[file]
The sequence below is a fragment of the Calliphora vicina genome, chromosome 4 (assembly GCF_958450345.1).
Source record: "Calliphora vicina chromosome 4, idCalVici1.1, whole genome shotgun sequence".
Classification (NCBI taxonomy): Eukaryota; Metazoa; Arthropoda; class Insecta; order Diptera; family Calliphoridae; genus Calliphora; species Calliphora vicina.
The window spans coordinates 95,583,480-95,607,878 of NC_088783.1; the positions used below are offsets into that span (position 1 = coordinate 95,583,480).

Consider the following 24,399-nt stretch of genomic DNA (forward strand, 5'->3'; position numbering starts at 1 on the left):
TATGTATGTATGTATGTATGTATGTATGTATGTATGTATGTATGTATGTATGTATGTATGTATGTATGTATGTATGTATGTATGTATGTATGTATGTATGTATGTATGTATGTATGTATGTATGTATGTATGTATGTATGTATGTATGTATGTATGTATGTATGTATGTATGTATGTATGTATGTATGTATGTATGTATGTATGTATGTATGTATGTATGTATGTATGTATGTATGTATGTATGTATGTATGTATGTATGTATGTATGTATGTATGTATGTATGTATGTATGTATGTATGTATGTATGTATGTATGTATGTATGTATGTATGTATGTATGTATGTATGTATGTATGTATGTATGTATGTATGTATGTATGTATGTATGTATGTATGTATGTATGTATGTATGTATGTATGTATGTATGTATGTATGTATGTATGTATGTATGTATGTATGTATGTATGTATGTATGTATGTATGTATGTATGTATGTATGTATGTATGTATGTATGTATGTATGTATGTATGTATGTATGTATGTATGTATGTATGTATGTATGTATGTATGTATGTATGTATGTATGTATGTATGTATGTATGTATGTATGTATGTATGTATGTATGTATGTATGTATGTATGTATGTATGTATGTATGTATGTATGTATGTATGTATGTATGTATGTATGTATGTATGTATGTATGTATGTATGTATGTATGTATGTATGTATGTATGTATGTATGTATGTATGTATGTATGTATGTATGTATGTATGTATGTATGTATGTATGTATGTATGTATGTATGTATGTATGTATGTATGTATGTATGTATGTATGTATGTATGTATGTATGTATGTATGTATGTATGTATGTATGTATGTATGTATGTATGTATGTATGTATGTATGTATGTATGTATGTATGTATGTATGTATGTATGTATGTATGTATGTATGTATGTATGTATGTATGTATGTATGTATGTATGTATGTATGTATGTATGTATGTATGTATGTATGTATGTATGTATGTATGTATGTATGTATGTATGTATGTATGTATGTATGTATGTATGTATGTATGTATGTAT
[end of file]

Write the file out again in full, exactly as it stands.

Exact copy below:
The sequence below is a fragment of the Calliphora vicina genome, chromosome 4 (assembly GCF_958450345.1).
Source record: "Calliphora vicina chromosome 4, idCalVici1.1, whole genome shotgun sequence".
Classification (NCBI taxonomy): Eukaryota; Metazoa; Arthropoda; class Insecta; order Diptera; family Calliphoridae; genus Calliphora; species Calliphora vicina.
The window spans coordinates 95,583,480-95,607,878 of NC_088783.1; the positions used below are offsets into that span (position 1 = coordinate 95,583,480).

Consider the following 24,399-nt stretch of genomic DNA (forward strand, 5'->3'; position numbering starts at 1 on the left):
TATGTATGTATGTATGTATGTATGTATGTATGTATGTATGTATGTATGTATGTATGTATGTATGTATGTATGTATGTATGTATGTATGTATGTATGTATGTATGTATGTATGTATGTATGTATGTATGTATGTATGTATGTATGTATGTATGTATGTATGTATGTATGTATGTATGTATGTATGTATGTATGTATGTATGTATGTATGTATGTATGTATGTATGTATGTATGTATGTATGTATGTATGTATGTATGTATGTATGTATGTATGTATGTATGTATGTATGTATGTATGTATGTATGTATGTATGTATGTATGTATGTATGTATGTATGTATGTATGTATGTATGTATGTATGTATGTATGTATGTATGTATGTATGTATGTATGTATGTATGTATGTATGTATGTATGTATGTATGTATGTATGTATGTATGTATGTATGTATGTATGTATGTATGTATGTATGTATGTATGTATGTATGTATGTATGTATGTATGTATGTATGTATGTATGTATGTATGTATGTATGTATGTATGTATGTATGTATGTATGTATGTATGTATGTATGTATGTATGTATGTATGTATGTATGTATGTATGTATGTATGTATGTATGTATGTATGTATGTATGTATGTATGTATGTATGTATGTATGTATGTATGTATGTATGTATGTATGTATGTATGTATGTATGTATGTATGTATGTATGTATGTATGTATGTATGTATGTATGTATGTATGTATGTATGTATGTATGTATGTATGTATGTATGTATGTATGTATGTATGTATGTATGTATGTATGTATGTATGTATGTATGTATGTATGTATGTATGTATGTATGTATGTATGTATGTATGTATGTATGTATGTATGTATGTATGTATGTATGTATGTATGTATGTATGTATGTATGTATGTATGTATGTATGTATGTATGTATGTATGTATGTATGTATGTATGTATGTATGTATGTATGTATGTATGTATGTATGTATGTATGTATGTATGTATGTATGTATGTATGTATGTATGTATGTATGTATGTATGTATGTATGTATGTATGTATGTATGTATGTATGTAT